After a tough day at the gym, having some upper or lower back muscle soreness is normal. However, having chronic back pain after exercising can make it difficult for you to maintain a regular workout routine and stay in shape.
Rule Out and Prevent Injury
Muscle soreness in your back after a workout may be normal, especially if you were targeting your back muscles or trying a new activity that engages your core. That said, you can help prevent strains and overuse injuries that may cause pain by doing a warm-up and cooldown before and after each workout.
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You can also help reduce your risk of injury by increasing the intensity of your workout slowly over time. Lifting too much weight or pushing beyond your ability may cause injury.
Be sure to also use fitness equipment properly in a safe environment. For example, if you have back pain from bench pressing, double-check that your body is positioned correctly on the bench.
However, if you regularly experience upper or lower back pain after a workout, it may be a sign of a more serious condition. In that case, avoid exercises that hurt your back and see your doctor. According to the Mayo Clinic, some possible causes of back pain include:
- Muscle and ligament strains
- Bulging or ruptured discs
If back pain comes on suddenly, does not improve or includes sharp pains, this may be a sign of a more serious condition or injury. Stop exercising and consult your doctor.
How to Relieve Back Pain After Working Out
Back soreness after exercise is no fun, but there are ways you can find some relief. For example, incorporating some back stretches into your post-workout routine can help release tension.
1. Stretch and Strengthen
Relieve back pain after a workout by doing some forward and backward stretches, according to the University of Michigan's University Health Service.
For example, to stretch backward, start by standing straight and placing your hands on your lower back. Keeping your knees straight, bend backward from your waist, and then return to the starting position. Be sure not to stretch too far back and stop if you feel any pain.
Then, try a forward stretch: Lie on your back with your knees bent and feet flat on the ground. Bring both knees up to your chest, one at a time, and hug your knees into your chest. You should feel the stretch in your lower back. Then, return to the starting position. You can repeat these stretches throughout the day to relieve back pain.
Exercises and Stretches for Upper, Middle and Low Back Pain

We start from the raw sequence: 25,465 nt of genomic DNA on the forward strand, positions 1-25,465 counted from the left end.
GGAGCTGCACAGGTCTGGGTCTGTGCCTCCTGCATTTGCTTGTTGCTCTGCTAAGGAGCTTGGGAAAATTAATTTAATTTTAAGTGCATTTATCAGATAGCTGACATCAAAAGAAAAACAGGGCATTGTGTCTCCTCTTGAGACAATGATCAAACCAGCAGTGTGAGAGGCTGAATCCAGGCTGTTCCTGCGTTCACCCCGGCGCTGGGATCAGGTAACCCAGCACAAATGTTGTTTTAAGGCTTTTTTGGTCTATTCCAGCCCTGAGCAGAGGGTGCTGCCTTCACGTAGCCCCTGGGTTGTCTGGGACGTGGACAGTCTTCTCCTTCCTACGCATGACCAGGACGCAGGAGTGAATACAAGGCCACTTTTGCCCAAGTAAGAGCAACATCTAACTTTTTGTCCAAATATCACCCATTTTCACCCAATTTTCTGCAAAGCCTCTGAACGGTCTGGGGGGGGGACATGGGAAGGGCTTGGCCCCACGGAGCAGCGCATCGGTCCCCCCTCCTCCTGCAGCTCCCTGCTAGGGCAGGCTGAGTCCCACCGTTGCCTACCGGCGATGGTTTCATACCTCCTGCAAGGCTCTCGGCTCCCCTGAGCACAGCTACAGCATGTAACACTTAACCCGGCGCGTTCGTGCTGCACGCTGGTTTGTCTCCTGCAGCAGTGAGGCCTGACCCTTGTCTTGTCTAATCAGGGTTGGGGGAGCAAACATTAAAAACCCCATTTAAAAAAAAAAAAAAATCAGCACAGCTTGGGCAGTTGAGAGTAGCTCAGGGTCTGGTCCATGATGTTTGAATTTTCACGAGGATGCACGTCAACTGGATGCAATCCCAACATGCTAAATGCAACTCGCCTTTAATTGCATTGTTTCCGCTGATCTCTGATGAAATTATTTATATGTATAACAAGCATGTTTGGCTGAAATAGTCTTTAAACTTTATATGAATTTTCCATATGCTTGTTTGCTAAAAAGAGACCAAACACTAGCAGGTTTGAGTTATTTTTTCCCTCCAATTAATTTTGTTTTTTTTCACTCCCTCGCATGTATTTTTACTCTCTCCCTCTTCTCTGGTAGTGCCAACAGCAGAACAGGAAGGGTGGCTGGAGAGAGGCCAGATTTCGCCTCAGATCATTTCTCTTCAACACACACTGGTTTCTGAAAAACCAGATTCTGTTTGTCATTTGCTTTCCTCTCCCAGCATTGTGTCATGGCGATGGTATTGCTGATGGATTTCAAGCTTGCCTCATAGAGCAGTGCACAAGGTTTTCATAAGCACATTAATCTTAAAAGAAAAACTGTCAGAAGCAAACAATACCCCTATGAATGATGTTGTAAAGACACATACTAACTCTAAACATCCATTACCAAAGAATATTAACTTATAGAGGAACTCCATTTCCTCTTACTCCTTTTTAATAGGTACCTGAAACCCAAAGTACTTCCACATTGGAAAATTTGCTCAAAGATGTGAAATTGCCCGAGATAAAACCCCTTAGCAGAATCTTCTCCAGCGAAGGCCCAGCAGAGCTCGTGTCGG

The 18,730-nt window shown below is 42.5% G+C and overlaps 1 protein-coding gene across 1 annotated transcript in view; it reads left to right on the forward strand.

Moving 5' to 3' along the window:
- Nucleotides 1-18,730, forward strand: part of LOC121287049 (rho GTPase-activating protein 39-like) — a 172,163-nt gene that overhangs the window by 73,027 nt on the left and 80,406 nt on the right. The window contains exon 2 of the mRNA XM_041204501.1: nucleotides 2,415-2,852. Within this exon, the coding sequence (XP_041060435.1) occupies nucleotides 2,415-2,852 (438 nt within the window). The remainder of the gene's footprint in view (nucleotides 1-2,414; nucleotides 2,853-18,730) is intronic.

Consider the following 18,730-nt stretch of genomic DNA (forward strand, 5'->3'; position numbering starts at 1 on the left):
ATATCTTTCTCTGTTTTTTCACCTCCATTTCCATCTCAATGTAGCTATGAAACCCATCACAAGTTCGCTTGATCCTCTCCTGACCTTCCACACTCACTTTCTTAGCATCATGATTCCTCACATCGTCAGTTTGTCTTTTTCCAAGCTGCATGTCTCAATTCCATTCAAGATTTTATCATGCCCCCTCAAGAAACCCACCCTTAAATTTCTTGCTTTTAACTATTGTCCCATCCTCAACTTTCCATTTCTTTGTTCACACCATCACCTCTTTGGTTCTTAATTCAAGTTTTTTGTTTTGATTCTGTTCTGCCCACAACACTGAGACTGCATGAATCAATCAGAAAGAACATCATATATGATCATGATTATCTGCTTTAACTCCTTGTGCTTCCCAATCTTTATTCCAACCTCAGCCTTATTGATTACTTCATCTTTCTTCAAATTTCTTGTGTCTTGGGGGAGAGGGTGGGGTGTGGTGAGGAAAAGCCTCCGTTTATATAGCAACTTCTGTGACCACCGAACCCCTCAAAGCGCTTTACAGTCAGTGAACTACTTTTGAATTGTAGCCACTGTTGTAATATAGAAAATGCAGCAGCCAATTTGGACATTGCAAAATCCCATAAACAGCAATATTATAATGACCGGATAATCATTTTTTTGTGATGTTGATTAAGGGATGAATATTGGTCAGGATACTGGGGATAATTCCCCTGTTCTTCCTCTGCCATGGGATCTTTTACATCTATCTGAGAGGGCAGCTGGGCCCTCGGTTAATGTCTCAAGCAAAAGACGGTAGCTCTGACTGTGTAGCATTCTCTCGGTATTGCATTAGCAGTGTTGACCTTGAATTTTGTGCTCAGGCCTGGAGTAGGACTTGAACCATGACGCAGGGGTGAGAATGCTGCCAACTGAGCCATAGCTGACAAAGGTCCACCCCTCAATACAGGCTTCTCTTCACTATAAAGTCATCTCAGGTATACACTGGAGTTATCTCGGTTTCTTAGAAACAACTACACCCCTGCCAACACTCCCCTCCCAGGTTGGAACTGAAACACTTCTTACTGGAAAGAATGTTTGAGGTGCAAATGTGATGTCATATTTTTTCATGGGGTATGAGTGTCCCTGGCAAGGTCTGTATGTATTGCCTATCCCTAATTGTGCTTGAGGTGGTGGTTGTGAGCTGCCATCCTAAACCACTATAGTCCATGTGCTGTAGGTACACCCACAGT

Upper/Mid Back Pain: Some of the most common causes of upper and mid back pain are strains and poor posture, according to the Cleveland Clinic. Once you've consulted your doctor about the root cause of your back pain, you can speak with a physical therapist about trying these upper and mid back stretches to find relief.
Lower Back Pain: A weak core and back are one of the top reasons you may experience low back pain. Try these core- and back-strengthening exercises to help take some of the pressure off your lower back.
2. Other Treatment Options
Applying heat or ice for up to 20 minutes per session to the painful muscles may help lessen the pain. During the first two days after the onset of pain, use only cold on the area. Do not apply heat, according to the University of Michigan's Health Service. After the 48 hours, use heat or ice based on what feels best for your body.
If back pain or soreness is severe, consider taking a few days off from your normal workout routine. Maintain good posture throughout the day and consider taking over-the-counter pain relievers. Sleeping on your side with your knees curled up toward your chest and a pillow between your legs may also help release muscle stiffness and decrease pain, per the Mayo Clinic.
In more severe cases, consider additional therapies. For example, your doctor may recommend sessions with a physical therapist to correct your body position and strengthen muscles. Chiropractic adjustments or acupuncture treatments may also decrease your discomfort, according to the National Institute of Neurological Disorders and Stroke.
What You Can Do to Prevent Back Pain in the Future
1. Stretch Before Exercise
2. Strengthen Your Core and Back
Back pain after exercise can stem from not activating your core in your workout. Make sure you're properly engaging your core during exercise. Core bracing helps protect your back, especially during heavy lifts.
For example, try the opposite arm and leg lift: Start on your hands and knees. Keeping your back flat and core engaged, slowly raise your right arm and your left leg until they are in a straight line with your back. Hold for five seconds, then lower to the original position and repeat on the other side.
3. Do a Cooldown Post-Workout
You might be tempted to skip a cooldown, especially if you're rushing out the door after a workout. But prioritizing a cooldown can help ease back stiffness and pain, as well as reduce your risk of injury, according to the American Council on Exercise.
Try this 3-minute stretch routine after your workout.